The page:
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The Syrian Revolution, imperialist rivalries and the left

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The thirtieth anniversary of the Hama massacre, in which 20,000 perished, reminds us that the Ba'athist dictatorship and the al-Assad dynasty, which has ruled Syria since 1971, is no novice when it comes to the slaughter of its own people. Famed for their intransigence, the son Bashar could say, like the father, Hafiz; "I am in blood stepped in so far that should I wade no more, returning were as tedious as go o'er." (Shakespeare's Macbeth). The regime marked the anniversary with a new massacre, killing 200 by heavy bombardment of the rebellious Khalidiya neighbourhood of Homs.

When peaceful mass demonstrations began in Deraa on 18 March 2011 and rapidly spread to Baniyas, Homs, Hama and the suburbs of Damascus, the regime knew only one response, to turn loose the army and the Mukhabarat (military intelligence services) to beat the population into submission. The United Nations now puts the death toll at more than 5,000; the Syrian opposition forces at 6,400. It is believed more than 14,000 have been detained, beaten and tortured by the security forces.

At first, despite the bloodshed, the US insisted there would be no Libyan style intervention and Hilary Clinton still referred to Assad as "a reformer". Then, hesitatingly, the US was obliged to condemn the killings, although it balanced this by condemning the violence of the demonstrators. Echoing Israel's position, Washington still insisted there could be no military intervention.

In late December, the Arab League finally broke its silence on the uprising and adopted a peace plan to negotiate an end to the uprising by releasing prisoners, withdrawing troops from the streets, and beginning a "dialogue" between the regime and the opposition. The League sent a team of "monitors" to Syria to oversee the Syrian president's compliance with the plan’s first stages.

Given the fact that some regimes were pro-Assad (Iraq, Lebanon, Sudan) and others hostile (Saudi Arabia and the Gulf petro-monarchies) the idea that they would come up with a decisive answer was utopian. The largest group of monitors was provided by Iraq and the head of the mission was a Sudanese general who had presided over the butchery in Darfur. In addition the monitors were carefully shepparded around by the Syrian secret services. The report would likely have been a total whitewash (as it appears the unpublished draft is.)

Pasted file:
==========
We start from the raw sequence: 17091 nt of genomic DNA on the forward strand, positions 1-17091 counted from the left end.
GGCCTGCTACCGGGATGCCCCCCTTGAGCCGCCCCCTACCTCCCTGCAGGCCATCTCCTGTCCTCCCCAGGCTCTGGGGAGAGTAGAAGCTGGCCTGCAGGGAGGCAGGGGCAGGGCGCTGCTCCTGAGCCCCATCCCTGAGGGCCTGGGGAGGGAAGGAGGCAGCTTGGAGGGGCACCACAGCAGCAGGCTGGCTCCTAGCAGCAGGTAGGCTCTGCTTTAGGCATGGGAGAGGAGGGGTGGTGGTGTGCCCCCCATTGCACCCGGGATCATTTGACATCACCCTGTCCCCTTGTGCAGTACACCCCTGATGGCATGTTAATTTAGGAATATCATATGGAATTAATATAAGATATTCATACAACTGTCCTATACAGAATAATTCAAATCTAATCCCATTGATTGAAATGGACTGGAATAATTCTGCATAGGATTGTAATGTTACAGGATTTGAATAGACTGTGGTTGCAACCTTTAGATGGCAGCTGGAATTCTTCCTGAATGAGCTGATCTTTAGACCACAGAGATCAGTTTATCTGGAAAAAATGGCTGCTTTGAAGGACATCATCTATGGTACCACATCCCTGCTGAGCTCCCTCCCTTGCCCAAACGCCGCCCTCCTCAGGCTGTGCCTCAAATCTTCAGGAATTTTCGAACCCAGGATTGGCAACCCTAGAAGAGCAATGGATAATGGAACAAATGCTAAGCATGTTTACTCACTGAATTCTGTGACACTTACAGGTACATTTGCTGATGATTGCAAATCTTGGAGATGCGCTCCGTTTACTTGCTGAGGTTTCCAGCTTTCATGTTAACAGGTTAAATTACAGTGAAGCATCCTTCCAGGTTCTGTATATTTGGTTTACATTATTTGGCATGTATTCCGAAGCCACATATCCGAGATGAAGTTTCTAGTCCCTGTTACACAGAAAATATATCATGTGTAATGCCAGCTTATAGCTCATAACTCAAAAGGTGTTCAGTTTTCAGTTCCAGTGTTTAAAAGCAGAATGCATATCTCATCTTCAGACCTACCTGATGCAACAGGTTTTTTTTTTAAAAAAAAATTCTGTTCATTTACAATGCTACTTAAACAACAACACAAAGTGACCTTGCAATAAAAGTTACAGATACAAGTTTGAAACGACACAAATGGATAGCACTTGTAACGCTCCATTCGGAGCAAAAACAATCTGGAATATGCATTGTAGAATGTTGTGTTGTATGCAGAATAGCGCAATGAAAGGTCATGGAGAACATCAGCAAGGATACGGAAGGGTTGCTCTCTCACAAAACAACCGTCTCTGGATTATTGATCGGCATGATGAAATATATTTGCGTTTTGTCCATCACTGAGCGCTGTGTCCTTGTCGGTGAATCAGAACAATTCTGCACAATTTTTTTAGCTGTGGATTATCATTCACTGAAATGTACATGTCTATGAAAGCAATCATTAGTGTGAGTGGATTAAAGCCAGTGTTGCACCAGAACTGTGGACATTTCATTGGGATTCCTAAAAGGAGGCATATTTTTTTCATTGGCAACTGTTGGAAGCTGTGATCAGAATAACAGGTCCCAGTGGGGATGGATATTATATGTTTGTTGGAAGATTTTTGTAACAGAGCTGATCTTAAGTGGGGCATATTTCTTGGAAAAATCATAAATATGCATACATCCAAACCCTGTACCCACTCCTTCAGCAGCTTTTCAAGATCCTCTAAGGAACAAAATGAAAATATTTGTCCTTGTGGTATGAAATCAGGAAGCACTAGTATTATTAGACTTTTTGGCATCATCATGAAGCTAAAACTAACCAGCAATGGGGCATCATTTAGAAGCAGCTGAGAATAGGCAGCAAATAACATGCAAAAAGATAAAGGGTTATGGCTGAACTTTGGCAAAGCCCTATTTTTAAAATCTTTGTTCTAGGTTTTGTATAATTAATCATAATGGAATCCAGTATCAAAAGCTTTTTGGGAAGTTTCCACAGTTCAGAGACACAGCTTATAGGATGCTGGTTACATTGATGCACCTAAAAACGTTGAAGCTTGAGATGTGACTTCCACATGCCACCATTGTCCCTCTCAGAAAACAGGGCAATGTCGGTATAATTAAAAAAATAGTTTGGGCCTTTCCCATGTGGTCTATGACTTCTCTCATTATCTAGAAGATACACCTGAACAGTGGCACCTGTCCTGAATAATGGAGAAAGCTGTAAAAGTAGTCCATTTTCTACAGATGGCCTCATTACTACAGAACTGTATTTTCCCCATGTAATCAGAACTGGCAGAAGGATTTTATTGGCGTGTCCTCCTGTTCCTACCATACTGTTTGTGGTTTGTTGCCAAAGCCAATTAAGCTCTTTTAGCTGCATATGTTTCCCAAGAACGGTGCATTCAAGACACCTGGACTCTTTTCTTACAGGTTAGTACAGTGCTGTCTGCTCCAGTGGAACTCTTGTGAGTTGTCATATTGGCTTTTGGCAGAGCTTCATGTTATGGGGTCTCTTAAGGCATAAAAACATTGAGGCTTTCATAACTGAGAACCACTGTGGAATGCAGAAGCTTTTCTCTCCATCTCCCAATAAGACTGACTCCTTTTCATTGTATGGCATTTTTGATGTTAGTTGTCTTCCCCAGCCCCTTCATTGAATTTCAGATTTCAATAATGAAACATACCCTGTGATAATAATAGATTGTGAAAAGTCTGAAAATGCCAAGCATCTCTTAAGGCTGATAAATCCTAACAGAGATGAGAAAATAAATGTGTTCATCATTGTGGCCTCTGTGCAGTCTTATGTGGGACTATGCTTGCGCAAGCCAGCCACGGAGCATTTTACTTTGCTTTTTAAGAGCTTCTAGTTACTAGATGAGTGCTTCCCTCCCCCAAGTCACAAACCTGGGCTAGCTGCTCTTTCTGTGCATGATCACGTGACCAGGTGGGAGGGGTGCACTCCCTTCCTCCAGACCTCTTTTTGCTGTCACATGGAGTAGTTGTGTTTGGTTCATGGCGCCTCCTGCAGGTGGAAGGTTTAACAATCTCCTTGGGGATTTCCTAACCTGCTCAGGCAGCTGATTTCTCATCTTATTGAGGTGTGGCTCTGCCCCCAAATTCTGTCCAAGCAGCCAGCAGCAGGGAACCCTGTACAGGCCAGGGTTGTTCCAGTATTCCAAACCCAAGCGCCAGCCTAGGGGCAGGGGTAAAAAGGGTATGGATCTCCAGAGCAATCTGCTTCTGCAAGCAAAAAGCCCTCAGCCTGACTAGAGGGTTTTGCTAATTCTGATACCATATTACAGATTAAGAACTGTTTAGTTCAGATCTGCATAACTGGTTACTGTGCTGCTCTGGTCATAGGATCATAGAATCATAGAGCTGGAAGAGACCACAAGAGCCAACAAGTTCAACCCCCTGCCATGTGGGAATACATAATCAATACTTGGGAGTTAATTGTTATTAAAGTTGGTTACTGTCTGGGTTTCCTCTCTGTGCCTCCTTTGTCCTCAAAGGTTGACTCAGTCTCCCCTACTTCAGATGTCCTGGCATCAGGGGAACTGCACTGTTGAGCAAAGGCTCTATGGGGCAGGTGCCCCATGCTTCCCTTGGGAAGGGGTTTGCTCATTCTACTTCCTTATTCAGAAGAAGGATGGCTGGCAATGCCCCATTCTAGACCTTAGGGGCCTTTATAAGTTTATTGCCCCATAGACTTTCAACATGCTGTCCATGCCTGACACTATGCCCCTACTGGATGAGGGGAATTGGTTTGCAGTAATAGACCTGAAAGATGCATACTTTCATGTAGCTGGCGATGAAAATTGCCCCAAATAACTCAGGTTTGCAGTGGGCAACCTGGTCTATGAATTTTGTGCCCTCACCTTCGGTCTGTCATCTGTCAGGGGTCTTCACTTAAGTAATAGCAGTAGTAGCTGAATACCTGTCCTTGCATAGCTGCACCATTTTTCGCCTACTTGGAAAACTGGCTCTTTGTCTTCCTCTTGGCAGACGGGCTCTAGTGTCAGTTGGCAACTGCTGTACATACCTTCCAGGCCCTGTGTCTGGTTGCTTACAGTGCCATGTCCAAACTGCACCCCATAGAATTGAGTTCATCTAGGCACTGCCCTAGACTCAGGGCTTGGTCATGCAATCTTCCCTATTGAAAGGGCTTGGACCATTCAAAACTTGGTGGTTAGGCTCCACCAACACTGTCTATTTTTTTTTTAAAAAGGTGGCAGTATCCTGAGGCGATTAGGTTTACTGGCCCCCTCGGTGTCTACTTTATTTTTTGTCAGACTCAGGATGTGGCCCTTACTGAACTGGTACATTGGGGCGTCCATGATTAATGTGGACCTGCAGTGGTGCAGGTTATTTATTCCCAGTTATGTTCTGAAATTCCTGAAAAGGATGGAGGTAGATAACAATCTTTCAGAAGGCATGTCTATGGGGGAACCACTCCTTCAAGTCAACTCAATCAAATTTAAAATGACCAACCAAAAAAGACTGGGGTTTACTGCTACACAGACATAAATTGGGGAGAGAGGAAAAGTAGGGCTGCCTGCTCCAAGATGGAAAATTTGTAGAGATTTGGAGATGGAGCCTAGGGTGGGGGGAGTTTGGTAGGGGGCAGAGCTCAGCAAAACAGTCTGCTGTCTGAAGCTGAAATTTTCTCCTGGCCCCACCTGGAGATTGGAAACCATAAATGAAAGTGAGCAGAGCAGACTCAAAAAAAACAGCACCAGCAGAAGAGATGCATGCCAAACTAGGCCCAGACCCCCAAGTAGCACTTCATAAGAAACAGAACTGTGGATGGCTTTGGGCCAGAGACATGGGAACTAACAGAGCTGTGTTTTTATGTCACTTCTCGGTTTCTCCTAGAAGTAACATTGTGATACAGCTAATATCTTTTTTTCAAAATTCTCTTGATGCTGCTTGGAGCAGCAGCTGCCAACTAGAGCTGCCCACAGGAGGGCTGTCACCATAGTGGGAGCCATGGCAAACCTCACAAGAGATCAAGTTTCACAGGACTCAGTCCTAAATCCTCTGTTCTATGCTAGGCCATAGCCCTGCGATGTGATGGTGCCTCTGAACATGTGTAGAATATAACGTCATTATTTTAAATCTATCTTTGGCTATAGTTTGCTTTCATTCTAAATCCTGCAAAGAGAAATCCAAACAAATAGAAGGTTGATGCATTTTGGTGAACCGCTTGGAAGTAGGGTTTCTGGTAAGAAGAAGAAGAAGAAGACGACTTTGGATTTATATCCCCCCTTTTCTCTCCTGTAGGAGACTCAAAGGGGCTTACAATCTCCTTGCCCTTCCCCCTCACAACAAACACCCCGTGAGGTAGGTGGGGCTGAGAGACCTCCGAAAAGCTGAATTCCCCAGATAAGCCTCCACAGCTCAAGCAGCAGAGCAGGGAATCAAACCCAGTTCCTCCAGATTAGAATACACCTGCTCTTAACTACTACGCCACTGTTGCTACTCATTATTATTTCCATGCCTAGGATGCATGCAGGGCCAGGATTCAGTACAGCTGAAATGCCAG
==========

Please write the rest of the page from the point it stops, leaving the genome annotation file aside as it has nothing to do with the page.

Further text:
However given the fact that monitors were hardly needed when film and video-clips on Al Jazeera and the the BBC showed the slaughter to be ongoing and even intensifying, under Saudi pressure the mission was eventually aborted. At least 800 people were killed during the monitors month-long stay and this left the Arab League with little cover for further inaction and procrastination. Better to pull out and do nothing.

When the Arab Gulf states led by Qatar plus Saudi Arabia, withdrew their monitors the United Sates and Britain tried to steer a resolution through the UN Security Council but Russia and China vetoed this, believing that it would prove to be a first step towards a Libya style intervention. However, an official, UN-backed, intervention remains unlikely, as long as Russia and China continue to back their Syrian ally.

Who will rule Syria?

Underlying the moves to "internationalise" the conflict is the fear - on the part of the Arab regimes and the bourgeois wing of the Syrian opposition - that otherwise the question of power will be decided on the streets.

The movement of military defectors is growing, with the Damascus suburbs of Douma and Saqba, barely 30 km from the capital, coming under the control of the Free Syrian Army for a time. Similar temporary takeovers have occurred in Homs, Idlib and Harasta, while civilian demonstrations have marched in support of the military defectors in Zabadani near the Lebanese border. This lies behind the artillery bombardment of Homs, which began on February 3-4, when over 200 people were killed, and has continued since.

However, as in the case of Libya, Assad's intransigence in continuing. The rising tempo of the bombardment of oppositional strongholds in Homs will only make calls for intervention grow. The western imperialist powers, Turkey and Saudi Arabia and the US’s client Arab regimes will seek some sort intervention. This is not because Assad’s regime is such a thorn in imperialism’s side but because Syria's revolution, uprising and civil war threaten to destabilise the region, encourage uprisings in the US’s own (equally totalitarian) client states. Thus in the name of the name of "defending” the revolution they seek to put it in a straitjacket of UN, Arab League, Turkish, and a Nato intervention, but only as a last resort. The UN option has up to now been blocked by Russia and China.

Both Russia and China are former degenerate workers' states where a bureaucratic caste exercised totalitarian rule over a post-capitalist planned economy. After both restored capitalism they are now imperialist powers. The political regimes of both remain far from being democracies. As such they are themselves vulnerable to democratic revolutions on the model of the Arab Spring, In addition, they have as allies and/or economic/security assets a number repressive and totalitarian regimes like Syria Iran and in China’s case repulsive regimes like that of Robert Mugabe.

Both also fear of the "regime change" strategies directed by the US against a number of such states during over the last two decades. These have included the "colour" or "flower" revolutions as well as UN "humanitarian" interventions. The fear is particularly acute because of the wave of large anti-Putin demonstrations in Russia, the biggest popular mobilisations since the establishment of the Yeltsin regime and the restoration of capitalism in 1992.